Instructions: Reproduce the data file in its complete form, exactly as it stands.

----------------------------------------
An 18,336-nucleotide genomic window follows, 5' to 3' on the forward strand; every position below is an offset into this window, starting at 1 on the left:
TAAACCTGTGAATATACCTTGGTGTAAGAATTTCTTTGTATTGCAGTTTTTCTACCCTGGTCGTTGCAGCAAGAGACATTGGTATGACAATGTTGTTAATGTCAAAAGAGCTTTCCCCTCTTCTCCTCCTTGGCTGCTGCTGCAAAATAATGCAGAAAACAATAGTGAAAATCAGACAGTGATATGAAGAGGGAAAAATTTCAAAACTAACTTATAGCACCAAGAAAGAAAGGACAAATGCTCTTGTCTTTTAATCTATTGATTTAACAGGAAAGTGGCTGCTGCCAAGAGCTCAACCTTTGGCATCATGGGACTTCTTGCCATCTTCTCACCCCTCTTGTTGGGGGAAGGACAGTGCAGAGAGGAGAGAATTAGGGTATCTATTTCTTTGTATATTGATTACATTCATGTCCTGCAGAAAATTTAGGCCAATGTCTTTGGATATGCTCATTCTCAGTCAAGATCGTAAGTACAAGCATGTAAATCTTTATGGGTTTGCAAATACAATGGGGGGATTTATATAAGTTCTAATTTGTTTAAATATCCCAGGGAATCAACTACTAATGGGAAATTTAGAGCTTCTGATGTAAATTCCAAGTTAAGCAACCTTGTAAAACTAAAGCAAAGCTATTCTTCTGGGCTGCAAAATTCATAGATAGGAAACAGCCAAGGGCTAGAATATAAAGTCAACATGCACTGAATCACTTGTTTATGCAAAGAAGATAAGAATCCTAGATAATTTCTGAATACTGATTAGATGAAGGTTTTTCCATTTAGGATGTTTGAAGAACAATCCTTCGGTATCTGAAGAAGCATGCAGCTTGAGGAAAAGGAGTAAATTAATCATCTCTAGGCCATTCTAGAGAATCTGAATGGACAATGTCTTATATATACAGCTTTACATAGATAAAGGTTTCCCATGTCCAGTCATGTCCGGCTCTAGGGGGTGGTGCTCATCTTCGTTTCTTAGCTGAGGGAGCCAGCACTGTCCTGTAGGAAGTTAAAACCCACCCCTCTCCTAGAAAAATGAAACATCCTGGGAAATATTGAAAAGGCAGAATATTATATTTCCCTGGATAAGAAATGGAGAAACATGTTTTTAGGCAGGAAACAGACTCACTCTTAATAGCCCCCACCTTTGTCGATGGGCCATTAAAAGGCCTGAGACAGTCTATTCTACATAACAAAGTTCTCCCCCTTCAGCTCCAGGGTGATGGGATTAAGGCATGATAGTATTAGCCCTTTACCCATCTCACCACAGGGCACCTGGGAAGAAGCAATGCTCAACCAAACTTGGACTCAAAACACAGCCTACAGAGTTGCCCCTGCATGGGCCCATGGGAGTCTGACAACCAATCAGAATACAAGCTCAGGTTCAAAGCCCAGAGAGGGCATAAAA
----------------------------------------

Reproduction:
An 18,336-nucleotide genomic window follows, 5' to 3' on the forward strand; every position below is an offset into this window, starting at 1 on the left:
TAAACCTGTGAATATACCTTGGTGTAAGAATTTCTTTGTATTGCAGTTTTTCTACCCTGGTCGTTGCAGCAAGAGACATTGGTATGACAATGTTGTTAATGTCAAAAGAGCTTTCCCCTCTTCTCCTCCTTGGCTGCTGCTGCAAAATAATGCAGAAAACAATAGTGAAAATCAGACAGTGATATGAAGAGGGAAAAATTTCAAAACTAACTTATAGCACCAAGAAAGAAAGGACAAATGCTCTTGTCTTTTAATCTATTGATTTAACAGGAAAGTGGCTGCTGCCAAGAGCTCAACCTTTGGCATCATGGGACTTCTTGCCATCTTCTCACCCCTCTTGTTGGGGGAAGGACAGTGCAGAGAGGAGAGAATTAGGGTATCTATTTCTTTGTATATTGATTACATTCATGTCCTGCAGAAAATTTAGGCCAATGTCTTTGGATATGCTCATTCTCAGTCAAGATCGTAAGTACAAGCATGTAAATCTTTATGGGTTTGCAAATACAATGGGGGGATTTATATAAGTTCTAATTTGTTTAAATATCCCAGGGAATCAACTACTAATGGGAAATTTAGAGCTTCTGATGTAAATTCCAAGTTAAGCAACCTTGTAAAACTAAAGCAAAGCTATTCTTCTGGGCTGCAAAATTCATAGATAGGAAACAGCCAAGGGCTAGAATATAAAGTCAACATGCACTGAATCACTTGTTTATGCAAAGAAGATAAGAATCCTAGATAATTTCTGAATACTGATTAGATGAAGGTTTTTCCATTTAGGATGTTTGAAGAACAATCCTTCGGTATCTGAAGAAGCATGCAGCTTGAGGAAAAGGAGTAAATTAATCATCTCTAGGCCATTCTAGAGAATCTGAATGGACAATGTCTTATATATACAGCTTTACATAGATAAAGGTTTCCCATGTCCAGTCATGTCCGGCTCTAGGGGGTGGTGCTCATCTTCGTTTCTTAGCTGAGGGAGCCAGCACTGTCCTGTAGGAAGTTAAAACCCACCCCTCTCCTAGAAAAATGAAACATCCTGGGAAATATTGAAAAGGCAGAATATTATATTTCCCTGGATAAGAAATGGAGAAACATGTTTTTAGGCAGGAAACAGACTCACTCTTAATAGCCCCCACCTTTGTCGATGGGCCATTAAAAGGCCTGAGACAGTCTATTCTACATAACAAAGTTCTCCCCCTTCAGCTCCAGGGTGATGGGATTAAGGCATGATAGTATTAGCCCTTTACCCATCTCACCACAGGGCACCTGGGAAGAAGCAATGCTCAACCAAACTTGGACTCAAAACACAGCCTACAGAGTTGCCCCTGCATGGGCCCATGGGAGTCTGACAACCAATCAGAATACAAGCTCAGGTTCAAAGCCCAGAGAGGGCATAAAA